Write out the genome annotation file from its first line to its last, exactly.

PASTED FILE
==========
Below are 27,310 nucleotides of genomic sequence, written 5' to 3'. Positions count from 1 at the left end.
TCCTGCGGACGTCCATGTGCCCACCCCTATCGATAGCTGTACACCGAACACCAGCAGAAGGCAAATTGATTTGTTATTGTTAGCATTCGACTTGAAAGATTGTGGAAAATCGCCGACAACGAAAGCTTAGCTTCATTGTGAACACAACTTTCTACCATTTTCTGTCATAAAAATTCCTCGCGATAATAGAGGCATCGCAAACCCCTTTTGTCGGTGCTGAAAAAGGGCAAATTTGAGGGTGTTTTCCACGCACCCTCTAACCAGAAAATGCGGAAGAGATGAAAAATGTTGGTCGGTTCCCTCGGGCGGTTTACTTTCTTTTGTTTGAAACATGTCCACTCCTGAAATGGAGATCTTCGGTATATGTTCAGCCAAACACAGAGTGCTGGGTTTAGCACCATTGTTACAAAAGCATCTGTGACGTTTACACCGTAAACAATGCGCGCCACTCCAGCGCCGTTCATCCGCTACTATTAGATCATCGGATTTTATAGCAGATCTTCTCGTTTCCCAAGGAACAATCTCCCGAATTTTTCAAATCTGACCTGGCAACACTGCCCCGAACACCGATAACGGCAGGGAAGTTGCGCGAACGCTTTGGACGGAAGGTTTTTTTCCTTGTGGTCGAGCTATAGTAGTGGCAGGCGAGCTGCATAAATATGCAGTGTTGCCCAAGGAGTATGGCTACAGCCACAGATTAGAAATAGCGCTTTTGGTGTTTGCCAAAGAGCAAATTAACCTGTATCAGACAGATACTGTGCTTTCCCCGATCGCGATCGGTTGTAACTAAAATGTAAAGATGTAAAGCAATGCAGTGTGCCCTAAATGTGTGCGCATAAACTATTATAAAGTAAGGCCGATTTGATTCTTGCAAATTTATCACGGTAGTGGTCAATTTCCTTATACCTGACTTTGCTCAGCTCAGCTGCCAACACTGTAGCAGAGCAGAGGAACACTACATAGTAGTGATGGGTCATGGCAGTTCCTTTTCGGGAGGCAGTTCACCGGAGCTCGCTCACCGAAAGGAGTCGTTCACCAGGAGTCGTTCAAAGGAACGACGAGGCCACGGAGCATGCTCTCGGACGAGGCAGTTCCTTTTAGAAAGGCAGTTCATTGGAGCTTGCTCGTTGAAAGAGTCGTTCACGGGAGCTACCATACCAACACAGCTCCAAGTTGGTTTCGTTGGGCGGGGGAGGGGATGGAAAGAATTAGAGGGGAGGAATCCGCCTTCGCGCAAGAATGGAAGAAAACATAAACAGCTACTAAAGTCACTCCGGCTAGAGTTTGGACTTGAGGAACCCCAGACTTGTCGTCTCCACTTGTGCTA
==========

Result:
Below are 27,310 nucleotides of genomic sequence, written 5' to 3'. Positions count from 1 at the left end.
TCCTGCGGACGTCCATGTGCCCACCCCTATCGATAGCTGTACACCGAACACCAGCAGAAGGCAAATTGATTTGTTATTGTTAGCATTCGACTTGAAAGATTGTGGAAAATCGCCGACAACGAAAGCTTAGCTTCATTGTGAACACAACTTTCTACCATTTTCTGTCATAAAAATTCCTCGCGATAATAGAGGCATCGCAAACCCCTTTTGTCGGTGCTGAAAAAGGGCAAATTTGAGGGTGTTTTCCACGCACCCTCTAACCAGAAAATGCGGAAGAGATGAAAAATGTTGGTCGGTTCCCTCGGGCGGTTTACTTTCTTTTGTTTGAAACATGTCCACTCCTGAAATGGAGATCTTCGGTATATGTTCAGCCAAACACAGAGTGCTGGGTTTAGCACCATTGTTACAAAAGCATCTGTGACGTTTACACCGTAAACAATGCGCGCCACTCCAGCGCCGTTCATCCGCTACTATTAGATCATCGGATTTTATAGCAGATCTTCTCGTTTCCCAAGGAACAATCTCCCGAATTTTTCAAATCTGACCTGGCAACACTGCCCCGAACACCGATAACGGCAGGGAAGTTGCGCGAACGCTTTGGACGGAAGGTTTTTTTCCTTGTGGTCGAGCTATAGTAGTGGCAGGCGAGCTGCATAAATATGCAGTGTTGCCCAAGGAGTATGGCTACAGCCACAGATTAGAAATAGCGCTTTTGGTGTTTGCCAAAGAGCAAATTAACCTGTATCAGACAGATACTGTGCTTTCCCCGATCGCGATCGGTTGTAACTAAAATGTAAAGATGTAAAGCAATGCAGTGTGCCCTAAATGTGTGCGCATAAACTATTATAAAGTAAGGCCGATTTGATTCTTGCAAATTTATCACGGTAGTGGTCAATTTCCTTATACCTGACTTTGCTCAGCTCAGCTGCCAACACTGTAGCAGAGCAGAGGAACACTACATAGTAGTGATGGGTCATGGCAGTTCCTTTTCGGGAGGCAGTTCACCGGAGCTCGCTCACCGAAAGGAGTCGTTCACCAGGAGTCGTTCAAAGGAACGACGAGGCCACGGAGCATGCTCTCGGACGAGGCAGTTCCTTTTAGAAAGGCAGTTCATTGGAGCTTGCTCGTTGAAAGAGTCGTTCACGGGAGCTACCATACCAACACAGCTCCAAGTTGGTTTCGTTGGGCGGGGGAGGGGATGGAAAGAATTAGAGGGGAGGAATCCGCCTTCGCGCAAGAATGGAAGAAAACATAAACAGCTACTAAAGTCACTCCGGCTAGAGTTTGGACTTGAGGAACCCCAGACTTGTCGTCTCCACTTGTGCTA